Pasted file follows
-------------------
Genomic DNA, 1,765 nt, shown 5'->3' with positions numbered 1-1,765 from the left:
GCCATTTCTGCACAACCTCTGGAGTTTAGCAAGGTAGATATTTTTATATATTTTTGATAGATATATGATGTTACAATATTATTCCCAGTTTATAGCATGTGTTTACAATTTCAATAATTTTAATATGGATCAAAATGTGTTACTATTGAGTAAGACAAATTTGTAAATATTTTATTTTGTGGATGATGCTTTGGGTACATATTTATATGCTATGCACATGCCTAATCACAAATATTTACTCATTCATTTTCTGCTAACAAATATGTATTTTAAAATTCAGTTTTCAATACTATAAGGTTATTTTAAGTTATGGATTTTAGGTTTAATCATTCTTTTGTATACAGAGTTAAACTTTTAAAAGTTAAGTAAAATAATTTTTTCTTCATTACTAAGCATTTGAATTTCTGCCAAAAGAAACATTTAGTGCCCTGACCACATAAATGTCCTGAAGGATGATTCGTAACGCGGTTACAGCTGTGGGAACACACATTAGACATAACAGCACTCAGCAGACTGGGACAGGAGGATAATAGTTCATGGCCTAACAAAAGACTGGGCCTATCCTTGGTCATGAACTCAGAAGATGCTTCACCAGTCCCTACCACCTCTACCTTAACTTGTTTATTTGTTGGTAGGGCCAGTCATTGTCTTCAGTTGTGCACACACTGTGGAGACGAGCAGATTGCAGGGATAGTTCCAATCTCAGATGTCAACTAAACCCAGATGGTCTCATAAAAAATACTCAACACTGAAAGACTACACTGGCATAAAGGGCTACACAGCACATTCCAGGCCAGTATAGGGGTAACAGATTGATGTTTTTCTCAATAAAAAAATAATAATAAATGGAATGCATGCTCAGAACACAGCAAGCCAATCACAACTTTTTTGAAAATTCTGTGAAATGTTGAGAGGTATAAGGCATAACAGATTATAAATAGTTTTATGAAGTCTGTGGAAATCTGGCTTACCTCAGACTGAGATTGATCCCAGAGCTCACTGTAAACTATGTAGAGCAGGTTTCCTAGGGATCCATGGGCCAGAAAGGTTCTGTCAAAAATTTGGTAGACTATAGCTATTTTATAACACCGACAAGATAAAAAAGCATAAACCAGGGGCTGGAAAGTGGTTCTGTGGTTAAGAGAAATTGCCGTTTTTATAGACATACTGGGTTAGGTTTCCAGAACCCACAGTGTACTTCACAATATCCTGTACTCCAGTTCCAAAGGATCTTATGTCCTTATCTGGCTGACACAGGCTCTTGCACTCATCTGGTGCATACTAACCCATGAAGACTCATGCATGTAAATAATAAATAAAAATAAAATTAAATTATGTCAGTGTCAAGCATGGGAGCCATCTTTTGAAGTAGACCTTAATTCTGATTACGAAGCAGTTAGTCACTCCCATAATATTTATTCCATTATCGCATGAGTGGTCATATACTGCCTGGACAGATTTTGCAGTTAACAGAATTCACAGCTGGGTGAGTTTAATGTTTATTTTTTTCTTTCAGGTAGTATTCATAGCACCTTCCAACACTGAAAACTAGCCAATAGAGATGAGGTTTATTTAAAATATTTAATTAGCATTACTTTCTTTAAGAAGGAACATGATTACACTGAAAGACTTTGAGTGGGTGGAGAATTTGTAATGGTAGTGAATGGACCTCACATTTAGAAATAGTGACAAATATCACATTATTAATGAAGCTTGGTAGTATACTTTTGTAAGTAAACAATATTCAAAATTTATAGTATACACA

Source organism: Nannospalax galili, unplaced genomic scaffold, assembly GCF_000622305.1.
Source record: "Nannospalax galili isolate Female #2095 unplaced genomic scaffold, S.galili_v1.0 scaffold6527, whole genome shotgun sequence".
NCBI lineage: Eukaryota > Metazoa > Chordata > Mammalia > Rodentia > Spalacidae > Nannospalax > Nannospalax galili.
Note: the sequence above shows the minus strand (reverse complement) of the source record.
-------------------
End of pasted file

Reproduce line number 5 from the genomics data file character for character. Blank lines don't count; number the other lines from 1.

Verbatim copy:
NCBI lineage: Eukaryota > Metazoa > Chordata > Mammalia > Rodentia > Spalacidae > Nannospalax > Nannospalax galili.